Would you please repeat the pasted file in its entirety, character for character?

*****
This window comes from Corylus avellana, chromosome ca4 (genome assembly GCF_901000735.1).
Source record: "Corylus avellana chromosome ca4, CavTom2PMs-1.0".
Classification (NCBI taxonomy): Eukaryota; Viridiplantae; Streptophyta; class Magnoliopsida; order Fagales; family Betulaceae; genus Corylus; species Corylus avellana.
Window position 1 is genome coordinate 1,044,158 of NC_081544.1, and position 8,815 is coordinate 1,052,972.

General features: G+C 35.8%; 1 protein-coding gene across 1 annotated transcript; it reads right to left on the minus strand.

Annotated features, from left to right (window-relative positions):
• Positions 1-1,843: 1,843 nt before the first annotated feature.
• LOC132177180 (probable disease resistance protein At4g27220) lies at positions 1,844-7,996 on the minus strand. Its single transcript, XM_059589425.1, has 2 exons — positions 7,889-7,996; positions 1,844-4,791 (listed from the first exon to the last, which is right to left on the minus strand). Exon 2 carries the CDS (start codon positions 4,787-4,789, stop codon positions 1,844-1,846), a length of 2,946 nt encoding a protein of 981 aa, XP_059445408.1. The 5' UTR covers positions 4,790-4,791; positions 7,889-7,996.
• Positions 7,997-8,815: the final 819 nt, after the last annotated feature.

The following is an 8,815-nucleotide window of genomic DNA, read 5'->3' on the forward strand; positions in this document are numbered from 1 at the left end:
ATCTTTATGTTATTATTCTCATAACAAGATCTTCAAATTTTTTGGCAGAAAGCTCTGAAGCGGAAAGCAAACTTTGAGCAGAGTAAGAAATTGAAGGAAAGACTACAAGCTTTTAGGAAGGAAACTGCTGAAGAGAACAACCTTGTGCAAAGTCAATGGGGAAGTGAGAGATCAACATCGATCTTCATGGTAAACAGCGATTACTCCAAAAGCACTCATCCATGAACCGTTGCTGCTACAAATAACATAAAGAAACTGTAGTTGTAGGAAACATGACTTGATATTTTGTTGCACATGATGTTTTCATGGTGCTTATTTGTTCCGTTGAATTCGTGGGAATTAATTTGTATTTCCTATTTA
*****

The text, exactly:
This window comes from Corylus avellana, chromosome ca4 (genome assembly GCF_901000735.1).
Source record: "Corylus avellana chromosome ca4, CavTom2PMs-1.0".
Classification (NCBI taxonomy): Eukaryota; Viridiplantae; Streptophyta; class Magnoliopsida; order Fagales; family Betulaceae; genus Corylus; species Corylus avellana.
Window position 1 is genome coordinate 1,044,158 of NC_081544.1, and position 8,815 is coordinate 1,052,972.

General features: G+C 35.8%; 1 protein-coding gene across 1 annotated transcript; it reads right to left on the minus strand.

Annotated features, from left to right (window-relative positions):
• Positions 1-1,843: 1,843 nt before the first annotated feature.
• LOC132177180 (probable disease resistance protein At4g27220) lies at positions 1,844-7,996 on the minus strand. Its single transcript, XM_059589425.1, has 2 exons — positions 7,889-7,996; positions 1,844-4,791 (listed from the first exon to the last, which is right to left on the minus strand). Exon 2 carries the CDS (start codon positions 4,787-4,789, stop codon positions 1,844-1,846), a length of 2,946 nt encoding a protein of 981 aa, XP_059445408.1. The 5' UTR covers positions 4,790-4,791; positions 7,889-7,996.
• Positions 7,997-8,815: the final 819 nt, after the last annotated feature.

The following is an 8,815-nucleotide window of genomic DNA, read 5'->3' on the forward strand; positions in this document are numbered from 1 at the left end:
ATCTTTATGTTATTATTCTCATAACAAGATCTTCAAATTTTTTGGCAGAAAGCTCTGAAGCGGAAAGCAAACTTTGAGCAGAGTAAGAAATTGAAGGAAAGACTACAAGCTTTTAGGAAGGAAACTGCTGAAGAGAACAACCTTGTGCAAAGTCAATGGGGAAGTGAGAGATCAACATCGATCTTCATGGTAAACAGCGATTACTCCAAAAGCACTCATCCATGAACCGTTGCTGCTACAAATAACATAAAGAAACTGTAGTTGTAGGAAACATGACTTGATATTTTGTTGCACATGATGTTTTCATGGTGCTTATTTGTTCCGTTGAATTCGTGGGAATTAATTTGTATTTCCTATTTA